BUDAPEST (Reuters) - Around 10,000 Hungarian police, firefighters, soldiers and customs officers protested on Saturday against the centre-right government’s austerity measures at a union rally in Budapest
Hungary’s Fidesz government, which swept to power in 2010 with a two-thirds parliamentary majority, launched a package of fiscal reforms last month to keep the budget deficit in check.
The measures include cutting the eligibility period for unemployment benefits, tightening disability pension rules, and abolishing early retirement to cut spending and keep the deficit below the 3 percent of GDP ceiling of the European Union.
The trade unions of police, the army, firefighters, customs offices and law enforcement joined forces in a demonstration in front of the parliament building, demanding that the government keep current pension rules in place.
They also want a wage rise to compensate for years of frozen wages and preserving the pensions of retired officers.
“It’s time for us to turn into rocks, because everything has been taken from us ... it’s only our early retirement and honour that we still have and we won’t let this be taken,” Kornel Arok, head of the Firefighters’ Independent Trade Union (HTFSZ) told a cheering and booing crowd.
The protesters marched to parliament and some opened fire hydrants and used smoke bombs and sirens along the way.
They carried a coffin and banners saying “We want EU wages, not austerity” and “Death path 2011.”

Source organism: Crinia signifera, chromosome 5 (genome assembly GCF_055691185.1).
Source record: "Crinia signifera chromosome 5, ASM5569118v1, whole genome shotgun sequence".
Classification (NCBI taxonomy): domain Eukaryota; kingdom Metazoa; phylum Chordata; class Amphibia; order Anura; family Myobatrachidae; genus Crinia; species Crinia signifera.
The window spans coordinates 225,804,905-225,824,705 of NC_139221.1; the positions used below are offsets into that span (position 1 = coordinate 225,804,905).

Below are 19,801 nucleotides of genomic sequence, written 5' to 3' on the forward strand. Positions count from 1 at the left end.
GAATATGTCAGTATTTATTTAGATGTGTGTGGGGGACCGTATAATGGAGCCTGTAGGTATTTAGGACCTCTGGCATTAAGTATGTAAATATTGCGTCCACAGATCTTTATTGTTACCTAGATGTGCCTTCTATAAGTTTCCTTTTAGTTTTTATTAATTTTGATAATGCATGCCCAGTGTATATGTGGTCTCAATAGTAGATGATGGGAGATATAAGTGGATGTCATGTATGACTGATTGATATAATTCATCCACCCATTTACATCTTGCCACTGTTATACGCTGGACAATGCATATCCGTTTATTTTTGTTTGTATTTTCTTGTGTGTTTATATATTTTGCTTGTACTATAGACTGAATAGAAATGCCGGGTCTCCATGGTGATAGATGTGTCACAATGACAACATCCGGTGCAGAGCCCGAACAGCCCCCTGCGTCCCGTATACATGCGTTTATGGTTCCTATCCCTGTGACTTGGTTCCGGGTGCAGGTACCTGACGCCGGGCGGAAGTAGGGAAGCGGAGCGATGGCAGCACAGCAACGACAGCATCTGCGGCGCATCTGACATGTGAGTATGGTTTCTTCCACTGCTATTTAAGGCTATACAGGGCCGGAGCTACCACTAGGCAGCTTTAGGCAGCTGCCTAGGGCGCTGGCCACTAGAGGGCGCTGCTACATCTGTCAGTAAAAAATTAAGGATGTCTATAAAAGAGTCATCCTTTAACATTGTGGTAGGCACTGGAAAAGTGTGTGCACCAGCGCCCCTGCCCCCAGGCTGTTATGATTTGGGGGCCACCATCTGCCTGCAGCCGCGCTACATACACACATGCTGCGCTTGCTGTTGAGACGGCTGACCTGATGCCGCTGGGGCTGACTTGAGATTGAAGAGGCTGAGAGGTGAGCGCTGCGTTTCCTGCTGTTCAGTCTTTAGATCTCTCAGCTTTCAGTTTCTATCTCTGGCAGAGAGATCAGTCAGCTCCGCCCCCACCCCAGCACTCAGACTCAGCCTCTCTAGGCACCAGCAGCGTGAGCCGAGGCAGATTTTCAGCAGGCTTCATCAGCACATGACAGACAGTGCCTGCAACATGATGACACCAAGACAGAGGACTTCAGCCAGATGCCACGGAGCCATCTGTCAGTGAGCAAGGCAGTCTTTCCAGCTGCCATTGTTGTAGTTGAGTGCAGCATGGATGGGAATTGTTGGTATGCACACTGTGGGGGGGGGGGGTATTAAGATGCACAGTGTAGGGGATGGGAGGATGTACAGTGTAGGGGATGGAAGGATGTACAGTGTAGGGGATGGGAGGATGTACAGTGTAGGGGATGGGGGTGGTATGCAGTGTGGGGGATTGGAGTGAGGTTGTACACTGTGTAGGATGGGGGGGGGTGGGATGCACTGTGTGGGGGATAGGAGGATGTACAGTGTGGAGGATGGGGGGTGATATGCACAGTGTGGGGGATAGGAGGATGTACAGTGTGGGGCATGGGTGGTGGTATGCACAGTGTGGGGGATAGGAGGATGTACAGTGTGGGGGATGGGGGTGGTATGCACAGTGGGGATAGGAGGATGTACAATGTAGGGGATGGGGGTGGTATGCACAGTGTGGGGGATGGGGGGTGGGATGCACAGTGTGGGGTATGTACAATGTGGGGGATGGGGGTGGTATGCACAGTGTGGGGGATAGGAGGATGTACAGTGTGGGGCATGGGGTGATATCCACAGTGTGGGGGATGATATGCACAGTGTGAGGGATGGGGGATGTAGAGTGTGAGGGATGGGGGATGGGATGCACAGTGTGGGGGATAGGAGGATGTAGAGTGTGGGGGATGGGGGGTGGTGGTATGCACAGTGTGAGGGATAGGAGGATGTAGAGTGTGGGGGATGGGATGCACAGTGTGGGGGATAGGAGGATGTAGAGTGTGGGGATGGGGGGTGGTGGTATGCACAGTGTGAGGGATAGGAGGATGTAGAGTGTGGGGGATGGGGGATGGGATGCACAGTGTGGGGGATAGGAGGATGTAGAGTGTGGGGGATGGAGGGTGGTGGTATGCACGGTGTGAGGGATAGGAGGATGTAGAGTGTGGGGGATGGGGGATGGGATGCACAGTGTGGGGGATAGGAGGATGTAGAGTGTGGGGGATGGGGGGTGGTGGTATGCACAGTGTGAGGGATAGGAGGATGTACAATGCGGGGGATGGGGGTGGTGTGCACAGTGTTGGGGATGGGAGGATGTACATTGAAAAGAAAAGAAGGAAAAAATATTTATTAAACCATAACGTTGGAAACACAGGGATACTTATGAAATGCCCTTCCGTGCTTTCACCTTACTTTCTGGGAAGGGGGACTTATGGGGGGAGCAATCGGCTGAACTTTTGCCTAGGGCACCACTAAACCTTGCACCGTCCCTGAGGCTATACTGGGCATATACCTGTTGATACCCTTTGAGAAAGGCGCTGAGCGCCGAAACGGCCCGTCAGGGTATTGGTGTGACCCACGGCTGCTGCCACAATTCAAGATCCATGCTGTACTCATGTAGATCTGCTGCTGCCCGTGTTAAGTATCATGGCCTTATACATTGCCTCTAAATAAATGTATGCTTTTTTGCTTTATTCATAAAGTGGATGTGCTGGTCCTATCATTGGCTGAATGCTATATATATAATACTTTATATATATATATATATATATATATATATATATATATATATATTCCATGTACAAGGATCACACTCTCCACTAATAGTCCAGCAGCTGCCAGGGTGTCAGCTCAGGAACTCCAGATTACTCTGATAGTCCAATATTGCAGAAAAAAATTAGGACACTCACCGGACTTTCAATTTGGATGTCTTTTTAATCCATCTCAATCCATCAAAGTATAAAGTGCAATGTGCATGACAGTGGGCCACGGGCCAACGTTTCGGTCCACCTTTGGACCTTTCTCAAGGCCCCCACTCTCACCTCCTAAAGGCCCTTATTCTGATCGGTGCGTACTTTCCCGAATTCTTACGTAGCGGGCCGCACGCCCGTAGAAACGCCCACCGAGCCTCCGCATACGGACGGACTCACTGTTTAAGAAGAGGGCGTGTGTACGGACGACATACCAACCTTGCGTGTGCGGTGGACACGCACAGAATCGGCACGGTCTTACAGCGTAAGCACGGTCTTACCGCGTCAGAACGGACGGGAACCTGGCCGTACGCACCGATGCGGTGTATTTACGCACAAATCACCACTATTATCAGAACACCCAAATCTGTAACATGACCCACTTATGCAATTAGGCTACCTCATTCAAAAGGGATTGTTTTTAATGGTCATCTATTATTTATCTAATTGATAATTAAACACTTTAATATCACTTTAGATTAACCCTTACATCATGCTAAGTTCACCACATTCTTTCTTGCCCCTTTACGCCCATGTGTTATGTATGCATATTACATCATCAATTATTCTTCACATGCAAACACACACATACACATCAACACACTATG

The unions said they would continue the protests until there was an agreement with the government on their demands.
The union protest came a day after thousands of civilians demonstrated in Budapest against the ruling Fidesz party’s move to rewrite the country’s constitution, which critics say will weaken democratic checks and balances.
Prime Minister Viktor Orban’s government has introduced a flat 16 percent personal income tax this year and promised to create hundreds of thousands of jobs in coming years to put the economy back on a path of sustainable growth.
But the government must reduce Hungary’s high public debt in order to maintain investors’ confidence, and the painful pension changes will affect hundreds of thousands of people.
“I took my oath as a police officer here (in this square) 30 years ago and I never thought I would have to come back here again,” said a former policeman who asked not to be named.
“We are determined, we don’t have any other choice,” said Attila Acs, a retired firefighter. “What is the government doing with those people whom it needs badly every single day ... those who risk their lives day by day.”
According to the latest opinion polls support for Fidesz has declined considerably but still remains well ahead of the opposition Socialists, far-right Jobbik, and liberal LMP.